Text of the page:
M‘app’ing safe routes

Battling COVID-19, With One Download

Nalin Jayaswal, XI C & Suhani Malik, XII B, AIS Pushp Vihar

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Students educating citizens download Aarogya Setu app and follow it

As you read this, the entire world is fighting a battle against COVID-19. Waging their own small, albeit significant war is a group of teenagers in India. High school students of Amity International School, Pushp Vihar, a premium school in the country’s capital are encouraging the local populace to download ‘Aarogya setu’, an app by the Government of India that helps one keep track of COVID 19 positive users in their vicinity.

Meet 17 year old Charvi Mendiratta, Harshaa Kawatra & Isha Agarwal - the three students who kick started the journey to uploading safety by one simple download. “We realised that the app was extremely useful and a lot of risk could be mitigated at the individual level simply by using the same,” shares Charvi.

The app notifies users if they cross paths with someone who has tested positive for the virus and guides the user on the necessary steps for self-isolation. It also helps oneself analyse their symptoms and suggests the need to visit a doctor based on the analysis.

The goal was simple and clear. The journey too began with simple steps.

“We approached our neighbours, the security guards, relatives, to download the app. Also, we engaged in personal conversation through calls and texts, explaining people the significance of the app. Sometimes, for senior citizens or support staff like the society guards, we had to download the app on their phones and teach them how to use it,” says Isha Agarwal, one of the team members.

But reaching those in the immediate vicinity isn’t enough, when the entire world struggles to fight the pandemic.

The battle had to be taken further, “We used platforms like Instagram and Facebook to reach out to people. We also developed a volunteer system, asking our friends to spread awareness about the app in their immediate circles,” Isha continued.

The journey had begun, but came with its share of roadblocks.

“One of the major challenges we encountered was working with the 50-60 year olds. Since they are not very technology savvy, teaching them how to use the app was a challenge. But since they are also the most vulnerable, this section could not be ignored either,” says Charvi Mendiratta, another member from the same group.

While there was the tech challenged group on one hand, there was tech savvy on the other, bringing its own share of challenges.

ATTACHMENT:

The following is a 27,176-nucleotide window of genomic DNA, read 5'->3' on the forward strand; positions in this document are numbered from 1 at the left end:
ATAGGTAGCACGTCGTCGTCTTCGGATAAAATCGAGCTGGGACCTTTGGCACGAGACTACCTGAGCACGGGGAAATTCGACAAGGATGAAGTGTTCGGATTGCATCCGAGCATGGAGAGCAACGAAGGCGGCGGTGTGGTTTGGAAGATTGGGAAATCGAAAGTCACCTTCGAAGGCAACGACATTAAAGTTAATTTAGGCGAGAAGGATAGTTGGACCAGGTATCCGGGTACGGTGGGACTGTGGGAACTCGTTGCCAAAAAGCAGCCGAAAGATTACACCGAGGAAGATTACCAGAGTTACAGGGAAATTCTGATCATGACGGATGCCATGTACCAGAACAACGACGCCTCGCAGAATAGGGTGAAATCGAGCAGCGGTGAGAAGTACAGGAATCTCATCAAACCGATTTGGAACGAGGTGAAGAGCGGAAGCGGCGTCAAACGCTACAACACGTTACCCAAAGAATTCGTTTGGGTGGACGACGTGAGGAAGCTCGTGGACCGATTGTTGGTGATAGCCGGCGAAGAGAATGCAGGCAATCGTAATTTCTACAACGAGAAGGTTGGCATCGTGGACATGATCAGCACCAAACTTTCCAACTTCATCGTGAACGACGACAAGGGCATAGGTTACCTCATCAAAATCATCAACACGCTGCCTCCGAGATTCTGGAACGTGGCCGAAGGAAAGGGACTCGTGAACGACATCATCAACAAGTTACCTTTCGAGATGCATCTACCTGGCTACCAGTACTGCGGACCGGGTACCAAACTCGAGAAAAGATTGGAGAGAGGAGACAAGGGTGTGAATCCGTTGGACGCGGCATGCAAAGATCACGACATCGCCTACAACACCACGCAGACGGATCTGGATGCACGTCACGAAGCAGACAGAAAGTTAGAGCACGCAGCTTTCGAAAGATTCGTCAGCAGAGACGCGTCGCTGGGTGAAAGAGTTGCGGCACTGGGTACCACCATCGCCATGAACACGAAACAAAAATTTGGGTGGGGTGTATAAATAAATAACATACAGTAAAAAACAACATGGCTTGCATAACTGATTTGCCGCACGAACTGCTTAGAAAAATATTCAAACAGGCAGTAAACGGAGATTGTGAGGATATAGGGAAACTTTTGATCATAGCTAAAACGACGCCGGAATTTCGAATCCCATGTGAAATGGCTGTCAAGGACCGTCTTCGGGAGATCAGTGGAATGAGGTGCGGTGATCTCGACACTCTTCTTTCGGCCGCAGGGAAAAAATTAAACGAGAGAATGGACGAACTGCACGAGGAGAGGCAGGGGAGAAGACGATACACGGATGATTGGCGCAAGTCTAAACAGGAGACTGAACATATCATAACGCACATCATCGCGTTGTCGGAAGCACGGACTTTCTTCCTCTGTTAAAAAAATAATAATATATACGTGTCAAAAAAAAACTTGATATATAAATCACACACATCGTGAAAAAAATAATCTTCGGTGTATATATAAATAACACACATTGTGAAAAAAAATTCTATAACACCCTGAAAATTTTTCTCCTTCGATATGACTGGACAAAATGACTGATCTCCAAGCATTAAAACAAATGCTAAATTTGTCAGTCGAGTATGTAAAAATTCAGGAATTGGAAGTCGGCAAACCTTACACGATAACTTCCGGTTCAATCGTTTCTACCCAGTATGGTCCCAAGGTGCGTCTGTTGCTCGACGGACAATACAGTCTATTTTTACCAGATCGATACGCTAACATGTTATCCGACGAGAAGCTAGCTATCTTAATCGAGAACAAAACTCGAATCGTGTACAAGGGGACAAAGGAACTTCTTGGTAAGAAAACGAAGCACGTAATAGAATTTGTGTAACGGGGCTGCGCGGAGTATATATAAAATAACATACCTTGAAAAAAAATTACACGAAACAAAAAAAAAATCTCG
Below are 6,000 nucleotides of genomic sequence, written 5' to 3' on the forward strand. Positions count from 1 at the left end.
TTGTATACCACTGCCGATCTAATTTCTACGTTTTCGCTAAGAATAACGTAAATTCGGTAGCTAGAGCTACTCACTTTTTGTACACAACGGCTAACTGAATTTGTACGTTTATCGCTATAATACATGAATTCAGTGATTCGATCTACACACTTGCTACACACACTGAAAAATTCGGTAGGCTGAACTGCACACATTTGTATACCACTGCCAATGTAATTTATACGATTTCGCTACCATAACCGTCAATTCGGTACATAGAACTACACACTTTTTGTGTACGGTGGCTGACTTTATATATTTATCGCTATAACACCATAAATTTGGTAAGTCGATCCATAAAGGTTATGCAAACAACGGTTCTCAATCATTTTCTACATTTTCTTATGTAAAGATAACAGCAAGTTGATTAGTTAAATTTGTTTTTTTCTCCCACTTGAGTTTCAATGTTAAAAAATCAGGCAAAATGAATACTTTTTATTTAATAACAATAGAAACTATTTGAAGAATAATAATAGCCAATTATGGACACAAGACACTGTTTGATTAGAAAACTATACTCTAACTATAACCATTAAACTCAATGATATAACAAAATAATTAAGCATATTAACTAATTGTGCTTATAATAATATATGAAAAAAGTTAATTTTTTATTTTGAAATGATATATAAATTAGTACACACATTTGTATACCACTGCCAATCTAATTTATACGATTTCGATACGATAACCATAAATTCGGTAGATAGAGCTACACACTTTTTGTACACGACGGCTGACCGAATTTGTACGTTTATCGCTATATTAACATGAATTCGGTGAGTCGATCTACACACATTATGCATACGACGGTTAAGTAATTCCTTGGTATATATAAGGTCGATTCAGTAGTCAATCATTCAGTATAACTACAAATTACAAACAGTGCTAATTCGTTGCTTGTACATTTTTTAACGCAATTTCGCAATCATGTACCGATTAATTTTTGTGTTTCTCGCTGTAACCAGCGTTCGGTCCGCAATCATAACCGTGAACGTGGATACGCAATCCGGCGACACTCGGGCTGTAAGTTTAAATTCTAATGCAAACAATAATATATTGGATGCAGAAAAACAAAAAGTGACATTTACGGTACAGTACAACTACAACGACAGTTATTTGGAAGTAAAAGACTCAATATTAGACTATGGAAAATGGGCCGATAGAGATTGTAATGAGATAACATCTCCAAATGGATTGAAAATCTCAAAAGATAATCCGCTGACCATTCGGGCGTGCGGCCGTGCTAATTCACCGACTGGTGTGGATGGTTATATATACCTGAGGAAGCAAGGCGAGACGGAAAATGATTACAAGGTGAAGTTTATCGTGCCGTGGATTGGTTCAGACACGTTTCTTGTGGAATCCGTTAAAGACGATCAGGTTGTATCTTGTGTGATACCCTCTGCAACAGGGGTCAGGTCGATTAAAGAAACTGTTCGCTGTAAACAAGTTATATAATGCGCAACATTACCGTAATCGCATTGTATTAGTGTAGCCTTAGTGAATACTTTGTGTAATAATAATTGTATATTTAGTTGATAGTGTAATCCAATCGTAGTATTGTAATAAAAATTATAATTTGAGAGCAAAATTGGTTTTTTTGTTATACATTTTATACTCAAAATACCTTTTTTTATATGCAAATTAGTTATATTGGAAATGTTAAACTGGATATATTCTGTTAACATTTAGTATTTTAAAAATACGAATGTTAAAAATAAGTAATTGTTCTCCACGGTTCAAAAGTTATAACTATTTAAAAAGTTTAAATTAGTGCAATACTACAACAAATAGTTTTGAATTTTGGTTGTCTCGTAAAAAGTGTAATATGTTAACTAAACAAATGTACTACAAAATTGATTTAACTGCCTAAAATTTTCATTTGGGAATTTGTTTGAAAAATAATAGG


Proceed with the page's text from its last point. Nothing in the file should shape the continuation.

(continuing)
Harshaa, a team member, adds, “The youngsters and middle aged who were aware about the app, had their own apprehensions. Since the app requires you to switch on your Bluetooth and location settings at all times, there was a lot of scepticism about one’s privacy.”

So how did the team steer clear of the scepticism?

“We tried to point out how hard it is to overcome the current situation. So, if it is about choosing between privacy and safety, the latter should be an obvious pick. Bluetooth and location settings only helps to determine the person’s location, and helps the app to notify an individual about the active COVID-19 cases in his/her area. So, it’s better to have corona in the phone on the palm than on the palm itself,” she says.

At present, the team has helped over a 1000 people download the app and is still counting.

But as a wise man once said, the journey of a thousand miles begins with a single step, in this case a single download.

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Suhani Malik is a high school senior and a writer for her school newspaper. Discovering her love of writing at the age of 12, she wishes to never look backwards. She has an inclination towards quirky and whimsical stories, but loves to dabble in any story which will create an impact.

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Nalin Jayaswal is a high school student and member of his local youth action hub. He has a passion for social work and loves to use his fervour for writing for the same. He pursues writing as a prayer for the soul and considers Emily Dickinson as an idol.

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The World Teenage Reporting Project >COVID 19 is a global collaboration of teenage reporters in newsrooms around the world who produce stories about what their peers are doing to help during the Coronavirus pandemic.

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India’s first registered youth Newspaper

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